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What is RAID, RAID FAQs.

What is RAID, RAID FAQs.

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Published by bryan keller
RAID is the acronym for either ‘redundant array of inexpensive disks’ or ‘redundant array of independent disks’. When first conceived at UC Berkley the former was the actual term that was coined but the latter is more commonly used today intentionally to disassociate the technology from the word inexpensive and the perception that RAID somehow implies a low cost solution.
RAID is the acronym for either ‘redundant array of inexpensive disks’ or ‘redundant array of independent disks’. When first conceived at UC Berkley the former was the actual term that was coined but the latter is more commonly used today intentionally to disassociate the technology from the word inexpensive and the perception that RAID somehow implies a low cost solution.

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Published by: bryan keller on Sep 22, 2010
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Understanding RAID
Sep 22, 2010
 
San Antonio Computer Repair| Techheads |San Antonio Web Design & SEO 
1
 
What is RAID and how doesit work?
 What is RAID?
 
RAID is the acronym for either ‘redundant array of inexpensive disks’ or ‘redundantarray of independent disks’.
When first conceived at UC Berkley the former was theactual term that was coined but the latter is more commonly used today intentionally todisassociate the technology from the word inexpensive and the perception that RAIDsomehow implies a low cost solution.
 Why Use RAID?
 
RAID is a storage technology that provides increased data reliability through dataredundancy. This is achieved primarily by duplicating data across several storage drivesin a configuration referred to as an array of disks.
How Many Different Types of RAID are There?
 
There are several different types of RAID array configurations each type being denoted by a single digit numeral, 0 through 6 (and various combinations thereof). These types
are commonly referred to as RAID ‘levels’.
 
 
Understanding RAID
Sep 22, 2010
 
San Antonio Computer Repair| Techheads |San Antonio Web Design & SEO 
2
 
 What Distinguishes one RAID Level From Another?
 
The makeup of the different RAID levels is varying combinations of redundancy,spanning, mirroring and striping.
 What is Redundancy?
 
Redundancy is the duplication of data onto more than one physical drive to increasefault tolerance. If one physical drive in a redundant array fails no data is lost and thereis an opportunity to replace the failed device. As long an one drive is functional, data issecure. However, in the case of a failure, the failed device must be replaced and thearray rebuilt onto the new device. In very large data structures this can sometimes takea great deal of time. If there were to be a failure during the process of rebuilding thearray all data would be lost.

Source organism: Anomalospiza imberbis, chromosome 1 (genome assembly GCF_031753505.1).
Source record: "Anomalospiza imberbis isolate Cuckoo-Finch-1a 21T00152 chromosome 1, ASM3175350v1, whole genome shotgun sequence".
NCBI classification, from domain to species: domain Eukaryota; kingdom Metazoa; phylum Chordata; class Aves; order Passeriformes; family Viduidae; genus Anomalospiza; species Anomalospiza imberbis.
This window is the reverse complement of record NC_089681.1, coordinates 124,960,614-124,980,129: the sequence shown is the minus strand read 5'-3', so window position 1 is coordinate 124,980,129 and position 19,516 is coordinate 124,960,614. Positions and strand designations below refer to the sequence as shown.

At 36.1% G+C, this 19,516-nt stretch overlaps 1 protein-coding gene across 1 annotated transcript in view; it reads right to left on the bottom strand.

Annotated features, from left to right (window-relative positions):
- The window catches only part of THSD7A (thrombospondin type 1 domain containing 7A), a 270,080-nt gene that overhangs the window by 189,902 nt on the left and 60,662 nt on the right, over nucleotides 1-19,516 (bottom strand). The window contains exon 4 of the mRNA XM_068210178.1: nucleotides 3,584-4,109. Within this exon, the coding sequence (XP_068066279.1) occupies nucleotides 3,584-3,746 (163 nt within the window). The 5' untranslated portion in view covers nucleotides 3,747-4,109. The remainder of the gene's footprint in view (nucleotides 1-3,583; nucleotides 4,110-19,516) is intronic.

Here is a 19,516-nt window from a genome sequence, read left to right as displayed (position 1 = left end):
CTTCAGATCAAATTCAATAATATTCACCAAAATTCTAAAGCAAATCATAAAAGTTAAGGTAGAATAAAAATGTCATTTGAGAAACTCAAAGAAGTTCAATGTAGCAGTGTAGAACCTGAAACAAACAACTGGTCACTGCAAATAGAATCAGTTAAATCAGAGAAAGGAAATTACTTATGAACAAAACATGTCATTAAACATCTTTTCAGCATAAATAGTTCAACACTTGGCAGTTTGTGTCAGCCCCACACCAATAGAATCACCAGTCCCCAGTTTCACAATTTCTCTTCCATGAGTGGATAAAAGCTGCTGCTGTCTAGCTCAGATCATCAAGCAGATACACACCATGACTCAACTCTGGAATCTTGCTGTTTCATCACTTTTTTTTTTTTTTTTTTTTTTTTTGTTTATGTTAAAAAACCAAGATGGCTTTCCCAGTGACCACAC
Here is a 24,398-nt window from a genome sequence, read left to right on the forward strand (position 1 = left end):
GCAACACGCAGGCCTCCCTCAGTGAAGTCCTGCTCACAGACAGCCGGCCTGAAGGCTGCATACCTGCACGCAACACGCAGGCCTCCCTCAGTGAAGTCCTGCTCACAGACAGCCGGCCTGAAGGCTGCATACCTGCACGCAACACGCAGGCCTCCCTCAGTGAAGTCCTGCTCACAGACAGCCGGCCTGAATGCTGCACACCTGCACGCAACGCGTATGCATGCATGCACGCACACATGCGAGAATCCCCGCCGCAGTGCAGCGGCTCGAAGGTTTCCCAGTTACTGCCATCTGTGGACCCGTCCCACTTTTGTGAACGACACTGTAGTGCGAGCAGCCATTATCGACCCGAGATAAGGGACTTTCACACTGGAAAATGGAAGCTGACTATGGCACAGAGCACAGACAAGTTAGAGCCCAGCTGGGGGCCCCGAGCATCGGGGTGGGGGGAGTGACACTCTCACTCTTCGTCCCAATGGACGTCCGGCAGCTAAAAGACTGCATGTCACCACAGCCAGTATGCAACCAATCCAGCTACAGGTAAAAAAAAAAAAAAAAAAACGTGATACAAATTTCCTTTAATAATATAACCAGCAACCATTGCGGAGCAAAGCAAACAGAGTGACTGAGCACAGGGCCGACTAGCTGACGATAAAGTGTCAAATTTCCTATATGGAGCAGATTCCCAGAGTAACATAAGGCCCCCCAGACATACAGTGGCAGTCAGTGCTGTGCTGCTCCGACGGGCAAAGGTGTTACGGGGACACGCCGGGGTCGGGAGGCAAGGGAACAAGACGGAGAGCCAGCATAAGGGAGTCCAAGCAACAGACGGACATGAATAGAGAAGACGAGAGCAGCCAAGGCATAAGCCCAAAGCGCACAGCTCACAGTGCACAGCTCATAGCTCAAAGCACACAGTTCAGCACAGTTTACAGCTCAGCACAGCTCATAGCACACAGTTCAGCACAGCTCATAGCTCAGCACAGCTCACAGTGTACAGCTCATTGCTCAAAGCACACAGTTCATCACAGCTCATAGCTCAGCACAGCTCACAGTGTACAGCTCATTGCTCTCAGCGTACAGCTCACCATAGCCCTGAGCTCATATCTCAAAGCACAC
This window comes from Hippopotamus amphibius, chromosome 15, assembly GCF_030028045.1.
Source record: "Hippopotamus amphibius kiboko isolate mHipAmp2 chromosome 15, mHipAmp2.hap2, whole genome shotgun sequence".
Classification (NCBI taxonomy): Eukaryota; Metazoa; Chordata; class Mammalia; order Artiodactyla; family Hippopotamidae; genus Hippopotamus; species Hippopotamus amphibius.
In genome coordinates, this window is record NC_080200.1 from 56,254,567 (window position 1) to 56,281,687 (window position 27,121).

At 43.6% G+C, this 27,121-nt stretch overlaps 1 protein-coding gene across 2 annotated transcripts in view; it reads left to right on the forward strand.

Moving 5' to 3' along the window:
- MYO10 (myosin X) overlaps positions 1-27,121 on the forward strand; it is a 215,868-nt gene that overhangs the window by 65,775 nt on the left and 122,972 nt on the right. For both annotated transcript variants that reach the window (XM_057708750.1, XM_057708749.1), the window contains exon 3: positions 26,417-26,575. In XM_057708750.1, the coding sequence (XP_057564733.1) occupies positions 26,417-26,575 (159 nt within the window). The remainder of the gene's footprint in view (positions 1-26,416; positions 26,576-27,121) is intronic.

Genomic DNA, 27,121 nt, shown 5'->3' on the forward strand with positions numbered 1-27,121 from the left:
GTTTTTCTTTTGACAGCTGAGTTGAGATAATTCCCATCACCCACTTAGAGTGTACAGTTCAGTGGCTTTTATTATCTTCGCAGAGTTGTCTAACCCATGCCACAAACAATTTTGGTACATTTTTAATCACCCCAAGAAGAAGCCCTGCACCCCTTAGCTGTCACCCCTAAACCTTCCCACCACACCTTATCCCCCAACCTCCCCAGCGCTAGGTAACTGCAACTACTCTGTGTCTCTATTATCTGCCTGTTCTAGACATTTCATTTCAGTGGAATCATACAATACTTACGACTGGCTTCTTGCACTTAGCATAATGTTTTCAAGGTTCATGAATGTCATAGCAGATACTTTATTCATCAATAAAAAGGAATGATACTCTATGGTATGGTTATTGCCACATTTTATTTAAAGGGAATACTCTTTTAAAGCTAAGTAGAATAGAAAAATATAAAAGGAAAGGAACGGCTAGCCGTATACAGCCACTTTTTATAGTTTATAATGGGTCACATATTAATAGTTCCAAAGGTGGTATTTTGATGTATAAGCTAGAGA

What is Spanning?
 
Spanning is the configuration of two or more physical drives into one ‘logical’ drive.
Thelogical drive is treated exactly the same as a physical drive and will appear as just onedevice. Spanning is used to increase the amount of storage capacity of an array. As anexample: if three 100 gigabyte hard drives are configured as one spanned array, theresult would be one logical drive 300 gigabytes in size.
 
Understanding RAID
Sep 22, 2010
 
San Antonio Computer Repair| Techheads |San Antonio Web Design & SEO 
3
 
Spanning alone provides no redundancy or fault tolerance and it is commonly combined with mirroring.
 What is Mirroring?
 
Mirroring is the duplication of data onto two or more drives simultaneously to createdata redundancy and increase fault tolerance. A mirrored array sacrifices half of itsstorage capacity to achieve a redundant status. If two 100 gigabyte drives are mirroredthe result is a single 100 gigabyte mirrored array.
 What is Striping?
 
Striping is a bit more complex. Striping is used to increase performance. This increase
in performance is achieved by splitting the read and write data down into ‘blocks’ and
then writing or reading that data simultaneously onto two or more physical drives onthe same sector of each respective drive.In a simplified example imagine that you are writing 100 megabytes of data out to astriped array. If you were to take that data and split it into two 50 megabyte chunks andthen write both of those chunks simultaneously, one 50 megabyte chunk to drive (a) andthe other 50 megabyte chunk to drive (b), you would theoretically half the time requiredto perform the process. That, in essence, is the theory behind striping.Striping provides a significant increase in performance but it is also the most dangerousof all the RAID levels when used alone. Not only is there no redundancy but if either orany of the drives in a striped array fails, all of the data from the entire array iscompletely lost.

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